From the lit/sport website Grantland:

Asked to name the greatest Wire character of all time (let it never be said that Grantland does not ask the tough questions!), the Commander in Chief didn't hesitate: "It's gotta be Omar, right? I mean, that guy is unbelievable, right?"

This gave us an idea. What if we actually did subject the key players of the Wire-verse to rigorous bracketological inquiry? If we played corner boys against dock workers, murder-polices against hoppers, and craven politicos against enigmatic not-actually-Greek human traffickers, in matchups as arbitrary and occasionally unjust as life and death on the mean streets of West Baltimore, would the king stay the king? This week, we're going to find out. And we're probably also going to make David Simon mad, again. Behold: Grantland's first-ever TV bracket. Thirty-two characters. Six days.

Too big to reproduce here.....


Sunday, March 4, 2012

TED Talk 2023

A slick piece of viral marketing from Ridley Scott:


John Munch and I agreed...

Words of wisdom from the early '90s cop show "Homicide," which I've been re-watching recently. A crucial evolutionary step from some of the guys who went on to create "The Wire."


Friday, March 2, 2012

The death of the episode

A long, sometimes obvious, sometimes subtle, analysis of current trends in television narrative centering on the move away from series episodes toward installments of longer works.

This change, which has been sneaking up on us for a long time now, suddenly seems more important than anything else that's been going on in movies and television this decade. Maybe we should start being more analytical about it....

Some quotes I liked:

It’s easy to blur the line between “episode” and “installment” if you’re blowing through an entire season of Breaking Bad over a single weekend. When doing this, thinking about how a certain episode works on its own becomes less relevant. Simply getting through the virtual stack of content becomes paramount, with the next episode literally moments away from appearing on your screen. Plowing through a single season in two or three sittings may feel thrilling, but it’s also shifted the importance of a single episode in terms of the overall experience.....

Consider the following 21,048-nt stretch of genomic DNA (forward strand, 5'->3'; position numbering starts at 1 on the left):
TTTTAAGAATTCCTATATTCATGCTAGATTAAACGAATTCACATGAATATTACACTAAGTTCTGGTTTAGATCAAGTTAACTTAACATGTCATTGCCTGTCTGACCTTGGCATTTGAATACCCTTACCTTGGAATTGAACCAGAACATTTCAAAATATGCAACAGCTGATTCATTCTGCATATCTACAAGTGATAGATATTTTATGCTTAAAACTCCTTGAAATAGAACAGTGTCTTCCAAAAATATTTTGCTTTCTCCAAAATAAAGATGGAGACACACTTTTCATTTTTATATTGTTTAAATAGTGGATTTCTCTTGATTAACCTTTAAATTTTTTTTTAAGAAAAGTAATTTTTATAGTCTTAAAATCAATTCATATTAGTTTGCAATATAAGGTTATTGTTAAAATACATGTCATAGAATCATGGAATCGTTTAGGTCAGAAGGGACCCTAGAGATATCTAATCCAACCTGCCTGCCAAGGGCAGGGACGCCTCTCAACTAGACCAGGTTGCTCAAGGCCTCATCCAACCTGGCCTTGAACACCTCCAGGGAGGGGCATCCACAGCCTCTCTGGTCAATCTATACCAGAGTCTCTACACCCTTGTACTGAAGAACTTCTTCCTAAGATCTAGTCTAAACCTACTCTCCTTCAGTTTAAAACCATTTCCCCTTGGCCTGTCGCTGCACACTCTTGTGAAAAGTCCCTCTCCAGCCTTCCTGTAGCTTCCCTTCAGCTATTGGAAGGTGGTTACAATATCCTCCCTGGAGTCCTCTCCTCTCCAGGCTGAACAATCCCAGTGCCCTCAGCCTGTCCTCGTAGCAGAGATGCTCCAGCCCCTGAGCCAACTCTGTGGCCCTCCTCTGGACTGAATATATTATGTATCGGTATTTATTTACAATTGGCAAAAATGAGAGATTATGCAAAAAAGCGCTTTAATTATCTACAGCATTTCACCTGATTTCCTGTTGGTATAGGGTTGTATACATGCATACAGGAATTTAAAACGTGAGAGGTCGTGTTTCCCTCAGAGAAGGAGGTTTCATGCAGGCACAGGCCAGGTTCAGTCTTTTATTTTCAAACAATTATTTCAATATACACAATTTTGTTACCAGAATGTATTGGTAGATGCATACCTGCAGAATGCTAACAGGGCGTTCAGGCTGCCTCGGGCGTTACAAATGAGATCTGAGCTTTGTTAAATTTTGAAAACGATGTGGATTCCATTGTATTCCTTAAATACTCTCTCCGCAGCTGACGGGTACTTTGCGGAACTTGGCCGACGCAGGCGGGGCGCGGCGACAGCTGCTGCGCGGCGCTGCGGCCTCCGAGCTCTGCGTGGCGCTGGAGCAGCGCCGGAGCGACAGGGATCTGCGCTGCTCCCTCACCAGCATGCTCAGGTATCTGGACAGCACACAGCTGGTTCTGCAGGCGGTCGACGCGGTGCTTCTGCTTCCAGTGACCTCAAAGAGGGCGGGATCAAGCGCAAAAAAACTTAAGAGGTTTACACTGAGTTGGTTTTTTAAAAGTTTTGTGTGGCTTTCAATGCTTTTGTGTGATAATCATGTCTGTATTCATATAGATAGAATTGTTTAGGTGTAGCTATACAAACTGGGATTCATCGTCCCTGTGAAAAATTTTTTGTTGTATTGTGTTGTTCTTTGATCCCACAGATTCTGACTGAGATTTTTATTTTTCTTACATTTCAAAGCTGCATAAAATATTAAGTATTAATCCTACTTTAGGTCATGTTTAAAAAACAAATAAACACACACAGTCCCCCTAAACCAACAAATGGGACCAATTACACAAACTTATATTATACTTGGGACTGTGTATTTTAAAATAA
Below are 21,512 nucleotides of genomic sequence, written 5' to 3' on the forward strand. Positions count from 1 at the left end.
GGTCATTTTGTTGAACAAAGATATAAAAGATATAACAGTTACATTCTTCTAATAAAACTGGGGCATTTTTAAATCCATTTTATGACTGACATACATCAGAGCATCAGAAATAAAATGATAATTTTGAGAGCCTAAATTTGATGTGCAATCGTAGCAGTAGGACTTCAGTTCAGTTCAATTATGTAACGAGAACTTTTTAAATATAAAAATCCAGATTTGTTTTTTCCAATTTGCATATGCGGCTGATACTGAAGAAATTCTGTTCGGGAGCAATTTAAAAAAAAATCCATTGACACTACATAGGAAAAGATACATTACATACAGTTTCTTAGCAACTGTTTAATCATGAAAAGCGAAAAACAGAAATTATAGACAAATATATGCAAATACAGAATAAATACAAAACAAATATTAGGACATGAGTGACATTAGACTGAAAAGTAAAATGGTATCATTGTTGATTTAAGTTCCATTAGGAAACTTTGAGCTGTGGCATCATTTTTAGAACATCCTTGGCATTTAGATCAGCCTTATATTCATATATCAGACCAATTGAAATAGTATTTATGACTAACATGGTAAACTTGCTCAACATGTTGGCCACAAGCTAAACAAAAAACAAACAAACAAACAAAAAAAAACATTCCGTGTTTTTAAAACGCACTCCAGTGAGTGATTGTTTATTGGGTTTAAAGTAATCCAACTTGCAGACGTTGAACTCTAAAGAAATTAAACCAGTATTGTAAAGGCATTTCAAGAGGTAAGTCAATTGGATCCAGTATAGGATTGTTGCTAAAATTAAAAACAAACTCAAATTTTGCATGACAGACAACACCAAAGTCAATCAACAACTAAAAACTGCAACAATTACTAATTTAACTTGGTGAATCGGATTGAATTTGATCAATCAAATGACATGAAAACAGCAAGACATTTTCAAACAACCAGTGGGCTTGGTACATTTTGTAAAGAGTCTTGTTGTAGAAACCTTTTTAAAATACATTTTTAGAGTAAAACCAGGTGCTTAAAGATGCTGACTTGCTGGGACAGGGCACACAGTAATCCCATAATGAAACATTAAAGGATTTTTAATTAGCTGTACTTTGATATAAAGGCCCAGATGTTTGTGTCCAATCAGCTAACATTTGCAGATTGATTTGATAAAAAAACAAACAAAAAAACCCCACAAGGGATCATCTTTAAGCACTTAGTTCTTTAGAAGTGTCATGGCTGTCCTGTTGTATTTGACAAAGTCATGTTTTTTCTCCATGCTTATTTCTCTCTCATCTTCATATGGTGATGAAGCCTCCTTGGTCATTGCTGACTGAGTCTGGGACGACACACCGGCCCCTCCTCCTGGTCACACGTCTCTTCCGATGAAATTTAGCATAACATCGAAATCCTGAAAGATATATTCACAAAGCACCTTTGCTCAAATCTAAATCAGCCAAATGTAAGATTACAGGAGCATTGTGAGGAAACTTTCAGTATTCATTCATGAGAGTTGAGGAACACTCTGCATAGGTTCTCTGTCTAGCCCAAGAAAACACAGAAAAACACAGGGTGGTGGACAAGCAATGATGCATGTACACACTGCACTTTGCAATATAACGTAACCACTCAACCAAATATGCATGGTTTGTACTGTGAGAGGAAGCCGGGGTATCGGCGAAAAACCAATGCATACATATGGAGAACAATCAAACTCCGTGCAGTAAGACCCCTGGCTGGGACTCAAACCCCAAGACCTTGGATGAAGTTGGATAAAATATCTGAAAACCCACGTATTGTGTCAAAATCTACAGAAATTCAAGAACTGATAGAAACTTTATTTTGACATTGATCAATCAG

A television show is a living, breathing entity that represents a synergy of creative, cultural, and social forces that simply can’t be predicted five weeks out, never mind five years out. It’s not a book that can be rewritten before anyone can read it, or a film that can be reshot/re-edited before it screens in theaters. The cat’s out of the bag, for better or worse. Laying in groundwork for a massive payoff down the line is a terrible risk, one that comes with so little control as to be almost laughable.

What can be controlled is a reaffirmation of the structural and narrative importance of a single episode. You don’t even have to construct a theoretical example of how to balance the needs of an episode with the needs of a season or series. FX’s Justified offers a master class in how to achieve both. Graham Yost and his writing staff have found the sweet spot where an episode has a shape unto itself while informing the larger 13-episode season and the ever-growing series, while at the same time focusing on world-building, something television is fantastic at doing. With a theoretically unlimited amount of episodes to fill, it’s smart to look at the environments in which shows operate and look under rocks and behind corners to see what might exist. Harlan feels three-dimensional, and though it’s self-contained, it also feels limitless in terms of story potential.


Thursday, March 1, 2012

You read it here first...

The Jackson Brodie playlists.

Seems I missed a few.


Teacher Nora's favorite T-Pop star

Who's yours?

More here and here.